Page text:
CANBERRA, Nov 21 (Reuters) Australia's navy has rescued 16 people, including 10 children, from a sinking boat off the country's northern coast, sparking criticism of tough immigration laws just days from national elections.
The people, who have not yet been identified, were rescued yesteray by a patrol boat and landing craft after their 10-metre wooden boat's engine failed and it began sinking.
They were forced to swim from the boat after it foundered near an offshore oil facility 650 km west of Darwin, but were taken safely on board the two navy vessels.
''Our navy people did an assessment and noted that the boat was overcrowded and unstable with an unserviceable engine. It had limited provisions on board and was taking on water,'' military spokesman Brigadier Andrew Nikolic said.
Authorities had earlier put the number rescued at 18.
Australia's conservative government, which faces an election in three days with polls pointing to an opposition Labor victory, maintains a hardline policy against illegal arrivals.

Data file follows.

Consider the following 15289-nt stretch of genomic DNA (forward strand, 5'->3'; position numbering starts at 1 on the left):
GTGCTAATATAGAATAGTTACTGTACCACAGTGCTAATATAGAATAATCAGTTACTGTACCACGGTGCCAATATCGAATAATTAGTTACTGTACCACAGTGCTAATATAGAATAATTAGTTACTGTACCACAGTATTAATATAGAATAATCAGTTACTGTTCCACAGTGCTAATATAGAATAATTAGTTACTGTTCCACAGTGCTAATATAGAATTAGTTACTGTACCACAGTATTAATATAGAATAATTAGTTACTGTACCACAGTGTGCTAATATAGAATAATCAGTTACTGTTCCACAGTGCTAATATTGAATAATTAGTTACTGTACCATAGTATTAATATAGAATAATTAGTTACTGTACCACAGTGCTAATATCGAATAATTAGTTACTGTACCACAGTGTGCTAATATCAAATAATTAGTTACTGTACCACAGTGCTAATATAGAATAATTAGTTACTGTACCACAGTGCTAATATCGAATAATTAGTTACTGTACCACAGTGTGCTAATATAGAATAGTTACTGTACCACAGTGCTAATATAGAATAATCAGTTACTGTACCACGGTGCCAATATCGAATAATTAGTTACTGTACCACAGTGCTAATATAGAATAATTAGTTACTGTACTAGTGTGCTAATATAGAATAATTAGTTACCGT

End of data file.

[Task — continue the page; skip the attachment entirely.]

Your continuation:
Immigration authorities were trying to establish the identity of the people on board, where the boat came from, and whether they were trying to make it illegally to Australia.
Asylum seekers intercepted at sea are taken to detention camps on small Pacific Island nations including Nauru and Papua New Guinea for refugee processing in a policy strongly criticised by the United Nations and human rights groups. The Australian government pays the Pacific Island states to take the asylum seekers.
The minority Australian Greens party, targeting control of the upper house Senate in the November election, said the government's immigration laws had prevented an earlier rescue by a civilian oil and gas ship because of fears it could be illegal.
The Australian Democrats, backed by refugee groups, also called for the scrapping of the so-called ''Pacific Solution'' -- a legal mechanism to prevent asylum seekers from landing on the Australian mainland.
''We must have an end to the uncertainty and inhumane treatment of people who are already traumatised,'' Senator Andrew Bartlett said.
Labor's Kevin Rudd has pledged to shut down the Nauru detention camp if he defeats Prime Minister John Howard's government on November 24.
An Indonesian boat sank in international waters during the 2001 election campaign, killing 353 people, mostly women and children, and sparking an intense controversy about immigration policy and asylum detention.
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